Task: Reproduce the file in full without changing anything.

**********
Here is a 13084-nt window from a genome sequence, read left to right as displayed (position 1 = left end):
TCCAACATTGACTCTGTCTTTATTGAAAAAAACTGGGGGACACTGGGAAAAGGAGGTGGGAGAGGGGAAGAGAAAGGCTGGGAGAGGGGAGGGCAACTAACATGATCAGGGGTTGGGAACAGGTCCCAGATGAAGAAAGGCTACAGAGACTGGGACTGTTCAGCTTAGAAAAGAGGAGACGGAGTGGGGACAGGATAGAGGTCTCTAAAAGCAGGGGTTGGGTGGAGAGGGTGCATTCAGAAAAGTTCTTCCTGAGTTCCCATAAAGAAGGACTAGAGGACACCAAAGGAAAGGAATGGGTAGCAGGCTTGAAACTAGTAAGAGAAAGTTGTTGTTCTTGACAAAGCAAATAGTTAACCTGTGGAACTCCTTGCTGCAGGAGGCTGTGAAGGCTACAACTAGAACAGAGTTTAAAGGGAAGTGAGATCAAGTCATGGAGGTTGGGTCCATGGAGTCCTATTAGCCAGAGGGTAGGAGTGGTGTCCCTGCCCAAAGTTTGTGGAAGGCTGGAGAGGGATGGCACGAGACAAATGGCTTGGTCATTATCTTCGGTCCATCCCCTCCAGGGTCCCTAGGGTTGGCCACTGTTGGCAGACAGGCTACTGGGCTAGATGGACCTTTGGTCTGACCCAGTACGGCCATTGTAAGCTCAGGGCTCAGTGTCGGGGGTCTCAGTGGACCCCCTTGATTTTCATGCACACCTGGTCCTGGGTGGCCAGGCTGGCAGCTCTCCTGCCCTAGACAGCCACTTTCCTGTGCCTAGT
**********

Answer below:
Here is a 13084-nt window from a genome sequence, read left to right as displayed (position 1 = left end):
TCCAACATTGACTCTGTCTTTATTGAAAAAAACTGGGGGACACTGGGAAAAGGAGGTGGGAGAGGGGAAGAGAAAGGCTGGGAGAGGGGAGGGCAACTAACATGATCAGGGGTTGGGAACAGGTCCCAGATGAAGAAAGGCTACAGAGACTGGGACTGTTCAGCTTAGAAAAGAGGAGACGGAGTGGGGACAGGATAGAGGTCTCTAAAAGCAGGGGTTGGGTGGAGAGGGTGCATTCAGAAAAGTTCTTCCTGAGTTCCCATAAAGAAGGACTAGAGGACACCAAAGGAAAGGAATGGGTAGCAGGCTTGAAACTAGTAAGAGAAAGTTGTTGTTCTTGACAAAGCAAATAGTTAACCTGTGGAACTCCTTGCTGCAGGAGGCTGTGAAGGCTACAACTAGAACAGAGTTTAAAGGGAAGTGAGATCAAGTCATGGAGGTTGGGTCCATGGAGTCCTATTAGCCAGAGGGTAGGAGTGGTGTCCCTGCCCAAAGTTTGTGGAAGGCTGGAGAGGGATGGCACGAGACAAATGGCTTGGTCATTATCTTCGGTCCATCCCCTCCAGGGTCCCTAGGGTTGGCCACTGTTGGCAGACAGGCTACTGGGCTAGATGGACCTTTGGTCTGACCCAGTACGGCCATTGTAAGCTCAGGGCTCAGTGTCGGGGGTCTCAGTGGACCCCCTTGATTTTCATGCACACCTGGTCCTGGGTGGCCAGGCTGGCAGCTCTCCTGCCCTAGACAGCCACTTTCCTGTGCCTAGT